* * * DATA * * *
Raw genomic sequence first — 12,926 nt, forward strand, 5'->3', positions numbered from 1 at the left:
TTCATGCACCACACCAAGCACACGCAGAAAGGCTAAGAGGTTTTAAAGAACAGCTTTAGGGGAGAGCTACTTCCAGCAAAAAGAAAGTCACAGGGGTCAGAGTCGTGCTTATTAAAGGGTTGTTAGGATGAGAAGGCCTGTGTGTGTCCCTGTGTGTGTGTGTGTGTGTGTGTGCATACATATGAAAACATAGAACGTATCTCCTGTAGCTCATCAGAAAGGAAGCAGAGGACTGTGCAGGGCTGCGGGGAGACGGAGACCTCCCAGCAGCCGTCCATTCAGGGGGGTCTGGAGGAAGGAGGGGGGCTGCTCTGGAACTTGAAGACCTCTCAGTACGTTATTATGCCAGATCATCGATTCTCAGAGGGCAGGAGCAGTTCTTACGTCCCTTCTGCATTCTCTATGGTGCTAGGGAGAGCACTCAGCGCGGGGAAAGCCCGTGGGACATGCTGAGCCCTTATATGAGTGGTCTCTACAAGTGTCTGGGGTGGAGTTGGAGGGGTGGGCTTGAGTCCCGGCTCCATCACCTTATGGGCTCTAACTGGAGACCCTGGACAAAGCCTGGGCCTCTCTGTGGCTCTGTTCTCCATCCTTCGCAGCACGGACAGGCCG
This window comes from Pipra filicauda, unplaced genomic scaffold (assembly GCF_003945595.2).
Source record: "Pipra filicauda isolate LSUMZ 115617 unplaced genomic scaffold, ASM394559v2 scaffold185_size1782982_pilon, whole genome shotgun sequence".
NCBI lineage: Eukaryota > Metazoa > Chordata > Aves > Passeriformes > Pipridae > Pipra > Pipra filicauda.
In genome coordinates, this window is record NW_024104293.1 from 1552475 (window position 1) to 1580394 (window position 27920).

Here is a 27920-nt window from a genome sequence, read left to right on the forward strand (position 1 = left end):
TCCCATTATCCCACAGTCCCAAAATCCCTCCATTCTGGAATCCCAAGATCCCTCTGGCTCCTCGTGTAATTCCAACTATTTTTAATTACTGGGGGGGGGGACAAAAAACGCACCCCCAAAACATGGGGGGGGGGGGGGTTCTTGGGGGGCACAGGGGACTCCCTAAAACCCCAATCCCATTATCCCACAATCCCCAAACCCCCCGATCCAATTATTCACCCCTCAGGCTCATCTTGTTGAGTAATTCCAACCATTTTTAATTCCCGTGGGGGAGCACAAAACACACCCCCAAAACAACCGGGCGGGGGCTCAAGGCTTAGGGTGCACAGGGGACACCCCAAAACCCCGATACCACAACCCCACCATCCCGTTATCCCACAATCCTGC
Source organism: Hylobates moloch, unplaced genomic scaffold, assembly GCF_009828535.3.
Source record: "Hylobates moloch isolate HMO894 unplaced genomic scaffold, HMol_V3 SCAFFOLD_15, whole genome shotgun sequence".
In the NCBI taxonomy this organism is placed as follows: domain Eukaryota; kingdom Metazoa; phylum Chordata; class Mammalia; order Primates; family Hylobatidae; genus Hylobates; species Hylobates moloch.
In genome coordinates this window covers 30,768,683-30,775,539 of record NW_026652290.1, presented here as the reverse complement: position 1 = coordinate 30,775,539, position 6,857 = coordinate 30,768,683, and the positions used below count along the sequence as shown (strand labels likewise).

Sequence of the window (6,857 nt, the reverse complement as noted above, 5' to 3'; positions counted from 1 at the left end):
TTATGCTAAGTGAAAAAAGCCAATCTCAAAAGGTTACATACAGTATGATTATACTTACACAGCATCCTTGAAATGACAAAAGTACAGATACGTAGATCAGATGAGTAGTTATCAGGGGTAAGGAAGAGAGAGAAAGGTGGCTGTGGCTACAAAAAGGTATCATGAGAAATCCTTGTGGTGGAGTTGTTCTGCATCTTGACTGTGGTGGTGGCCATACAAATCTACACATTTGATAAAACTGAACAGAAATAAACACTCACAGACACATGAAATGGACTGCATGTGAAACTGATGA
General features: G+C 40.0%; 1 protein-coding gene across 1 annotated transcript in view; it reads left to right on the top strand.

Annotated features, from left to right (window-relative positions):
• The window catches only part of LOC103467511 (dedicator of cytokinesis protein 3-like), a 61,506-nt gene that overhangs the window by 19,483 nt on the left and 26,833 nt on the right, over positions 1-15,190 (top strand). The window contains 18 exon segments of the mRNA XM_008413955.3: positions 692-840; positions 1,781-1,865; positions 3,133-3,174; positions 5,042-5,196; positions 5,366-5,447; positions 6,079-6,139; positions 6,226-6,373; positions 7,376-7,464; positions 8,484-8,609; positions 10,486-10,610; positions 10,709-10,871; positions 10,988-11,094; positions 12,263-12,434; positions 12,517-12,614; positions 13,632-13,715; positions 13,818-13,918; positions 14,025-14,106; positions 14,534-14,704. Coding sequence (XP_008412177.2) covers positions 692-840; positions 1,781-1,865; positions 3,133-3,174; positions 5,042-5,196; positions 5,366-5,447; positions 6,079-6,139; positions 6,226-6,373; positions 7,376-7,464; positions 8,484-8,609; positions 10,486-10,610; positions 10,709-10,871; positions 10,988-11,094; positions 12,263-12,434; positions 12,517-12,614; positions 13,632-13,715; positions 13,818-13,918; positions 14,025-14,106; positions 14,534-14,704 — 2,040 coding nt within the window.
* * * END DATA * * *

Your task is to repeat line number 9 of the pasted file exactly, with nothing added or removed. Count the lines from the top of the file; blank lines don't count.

Source organism: Hylobates moloch, unplaced genomic scaffold, assembly GCF_009828535.3.